It’s been a pretty good week for privacy advocates. First, a Federal Court judge ruled that the government couldn’t use secretive electronic devices to spy on suspect locations without a warrant, and now a three-judge panel of the Second Circuit Court of Appeals in New York has ruled that the Department of Justice cannot compel Microsoft to hand over email data stored on a server in Ireland.
In handing down the ruling, the appeals court panel said, “Warrants traditionally carry territorial limits…law enforcement officers may be directed by a court-issued warrant to seize items at locations in the United States and in United States-controlled areas, but their authority generally does not extend further.”
According to a statement from the software giant, Microsoft hailed the ruling as important for three reasons: “It ensures that people’s privacy rights are protected by the laws of their own countries. It helps ensure that the legal protections of the physical world apply in the digital domain. And it paves the way for better solutions to address both privacy and law enforcement needs.”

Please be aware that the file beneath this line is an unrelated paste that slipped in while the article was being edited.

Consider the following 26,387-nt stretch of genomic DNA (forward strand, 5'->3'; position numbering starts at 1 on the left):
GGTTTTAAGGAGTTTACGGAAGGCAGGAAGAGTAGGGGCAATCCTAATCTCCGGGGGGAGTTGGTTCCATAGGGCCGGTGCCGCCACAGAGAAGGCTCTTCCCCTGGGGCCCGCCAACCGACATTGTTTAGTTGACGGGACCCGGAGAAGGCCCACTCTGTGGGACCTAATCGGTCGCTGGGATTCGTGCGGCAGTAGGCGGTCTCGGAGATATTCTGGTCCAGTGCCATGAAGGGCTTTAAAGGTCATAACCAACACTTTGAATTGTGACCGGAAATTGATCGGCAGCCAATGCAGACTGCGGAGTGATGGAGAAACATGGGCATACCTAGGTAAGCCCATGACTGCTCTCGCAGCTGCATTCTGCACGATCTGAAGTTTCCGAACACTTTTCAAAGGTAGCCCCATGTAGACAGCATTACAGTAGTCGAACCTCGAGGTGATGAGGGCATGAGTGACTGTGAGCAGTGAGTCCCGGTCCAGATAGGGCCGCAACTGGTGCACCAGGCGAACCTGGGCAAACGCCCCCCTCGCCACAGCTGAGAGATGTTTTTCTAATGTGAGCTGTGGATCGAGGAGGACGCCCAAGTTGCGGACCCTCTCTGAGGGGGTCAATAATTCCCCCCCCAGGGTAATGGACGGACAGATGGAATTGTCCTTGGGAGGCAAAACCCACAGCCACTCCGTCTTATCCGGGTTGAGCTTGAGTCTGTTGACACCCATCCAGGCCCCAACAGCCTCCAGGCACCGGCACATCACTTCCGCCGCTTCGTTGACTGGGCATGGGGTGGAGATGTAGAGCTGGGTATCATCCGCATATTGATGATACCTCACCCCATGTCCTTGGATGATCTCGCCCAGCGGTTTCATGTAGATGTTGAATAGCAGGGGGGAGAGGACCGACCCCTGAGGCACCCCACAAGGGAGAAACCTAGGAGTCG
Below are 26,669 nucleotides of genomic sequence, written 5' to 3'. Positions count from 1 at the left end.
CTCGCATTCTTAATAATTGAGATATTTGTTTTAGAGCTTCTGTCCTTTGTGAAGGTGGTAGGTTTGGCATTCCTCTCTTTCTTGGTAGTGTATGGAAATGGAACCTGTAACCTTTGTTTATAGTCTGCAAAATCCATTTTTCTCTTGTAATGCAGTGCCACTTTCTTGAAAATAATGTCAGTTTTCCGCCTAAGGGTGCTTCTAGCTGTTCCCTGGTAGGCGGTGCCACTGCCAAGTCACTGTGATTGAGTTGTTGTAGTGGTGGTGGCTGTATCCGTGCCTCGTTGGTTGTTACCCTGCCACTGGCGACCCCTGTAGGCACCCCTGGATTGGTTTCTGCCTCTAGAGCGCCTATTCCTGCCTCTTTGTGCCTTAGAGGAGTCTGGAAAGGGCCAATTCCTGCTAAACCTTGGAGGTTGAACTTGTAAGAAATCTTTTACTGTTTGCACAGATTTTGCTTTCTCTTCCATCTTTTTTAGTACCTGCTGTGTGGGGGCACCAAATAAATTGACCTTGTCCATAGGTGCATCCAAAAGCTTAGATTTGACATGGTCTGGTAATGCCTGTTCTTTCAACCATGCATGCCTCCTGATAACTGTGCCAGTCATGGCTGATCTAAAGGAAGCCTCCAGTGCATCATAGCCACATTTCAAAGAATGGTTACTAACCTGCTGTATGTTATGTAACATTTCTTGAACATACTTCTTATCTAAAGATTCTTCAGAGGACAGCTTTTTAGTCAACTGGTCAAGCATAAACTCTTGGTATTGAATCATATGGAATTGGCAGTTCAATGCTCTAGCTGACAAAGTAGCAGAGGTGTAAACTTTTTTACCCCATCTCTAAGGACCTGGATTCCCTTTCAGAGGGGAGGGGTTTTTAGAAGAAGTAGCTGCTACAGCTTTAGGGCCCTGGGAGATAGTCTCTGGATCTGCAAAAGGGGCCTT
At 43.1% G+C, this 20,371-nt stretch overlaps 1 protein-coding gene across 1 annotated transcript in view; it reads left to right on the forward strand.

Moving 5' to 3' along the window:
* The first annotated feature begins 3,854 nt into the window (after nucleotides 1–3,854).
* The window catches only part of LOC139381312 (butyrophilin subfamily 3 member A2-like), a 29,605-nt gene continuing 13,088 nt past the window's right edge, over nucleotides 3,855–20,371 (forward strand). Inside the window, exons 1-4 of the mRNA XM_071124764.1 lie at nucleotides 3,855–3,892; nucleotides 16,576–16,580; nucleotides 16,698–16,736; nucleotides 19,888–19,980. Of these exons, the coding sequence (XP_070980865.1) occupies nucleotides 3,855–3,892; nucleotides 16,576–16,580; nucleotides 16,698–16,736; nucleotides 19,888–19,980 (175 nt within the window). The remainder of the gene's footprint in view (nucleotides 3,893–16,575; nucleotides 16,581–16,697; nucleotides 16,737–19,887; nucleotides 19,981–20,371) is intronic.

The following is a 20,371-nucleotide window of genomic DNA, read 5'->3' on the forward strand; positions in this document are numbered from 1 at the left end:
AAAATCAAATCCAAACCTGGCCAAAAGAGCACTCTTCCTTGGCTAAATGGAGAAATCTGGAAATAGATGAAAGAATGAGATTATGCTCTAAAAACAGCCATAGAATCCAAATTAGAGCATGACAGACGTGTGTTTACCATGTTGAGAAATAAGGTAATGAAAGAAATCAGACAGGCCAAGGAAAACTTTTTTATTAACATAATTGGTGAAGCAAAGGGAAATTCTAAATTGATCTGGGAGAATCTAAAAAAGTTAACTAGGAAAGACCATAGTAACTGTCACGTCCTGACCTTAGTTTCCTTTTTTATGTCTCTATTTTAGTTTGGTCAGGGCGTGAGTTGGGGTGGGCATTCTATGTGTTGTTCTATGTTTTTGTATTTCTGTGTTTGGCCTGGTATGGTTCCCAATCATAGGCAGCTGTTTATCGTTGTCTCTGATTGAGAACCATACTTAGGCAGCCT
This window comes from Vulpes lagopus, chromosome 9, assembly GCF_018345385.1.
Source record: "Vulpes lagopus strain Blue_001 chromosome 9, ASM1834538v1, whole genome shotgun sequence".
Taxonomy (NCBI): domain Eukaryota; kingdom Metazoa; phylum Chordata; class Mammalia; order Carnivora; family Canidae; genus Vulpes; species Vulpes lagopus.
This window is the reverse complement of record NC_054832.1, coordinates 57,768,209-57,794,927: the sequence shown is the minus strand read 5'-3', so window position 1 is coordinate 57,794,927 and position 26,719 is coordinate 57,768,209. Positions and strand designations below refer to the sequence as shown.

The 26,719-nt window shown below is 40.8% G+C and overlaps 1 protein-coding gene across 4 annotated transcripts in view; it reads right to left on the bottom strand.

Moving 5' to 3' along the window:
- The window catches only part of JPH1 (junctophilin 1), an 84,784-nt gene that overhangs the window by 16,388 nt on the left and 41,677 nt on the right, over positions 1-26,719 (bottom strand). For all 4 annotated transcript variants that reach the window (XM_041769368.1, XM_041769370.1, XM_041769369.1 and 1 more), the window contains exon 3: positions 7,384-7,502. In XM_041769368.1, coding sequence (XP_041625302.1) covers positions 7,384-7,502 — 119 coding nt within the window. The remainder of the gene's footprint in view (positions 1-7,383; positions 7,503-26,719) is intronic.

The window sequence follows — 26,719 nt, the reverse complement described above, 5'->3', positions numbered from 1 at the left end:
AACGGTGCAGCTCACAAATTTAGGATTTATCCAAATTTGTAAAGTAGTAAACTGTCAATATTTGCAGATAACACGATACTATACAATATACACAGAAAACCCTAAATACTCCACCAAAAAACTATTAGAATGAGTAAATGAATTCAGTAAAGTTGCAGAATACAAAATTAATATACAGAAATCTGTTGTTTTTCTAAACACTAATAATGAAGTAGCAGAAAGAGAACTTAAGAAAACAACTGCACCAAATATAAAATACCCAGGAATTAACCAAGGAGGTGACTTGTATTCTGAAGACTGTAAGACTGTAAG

There is speculation that the ruling could have major consequences for how companies choose to treat sensitive customer or user data in the future. Some are even going as far as to say that U.S. companies will start to move data overseas to keep it out of the hands of an increasingly intrusive U.S. government.
The ruling stems from a 2013 action where federal agents served a search warrant at the Microsoft headquarters office in Redmond, Washington to demand information about an account suspected of being used in illegal drug trafficking. Microsoft turned over basic details about the account, but refused to transfer actual email messages because they were stored on a server in Ireland. Microsoft asserted that handing over data served on foreign servers could violate laws in countries where they are located.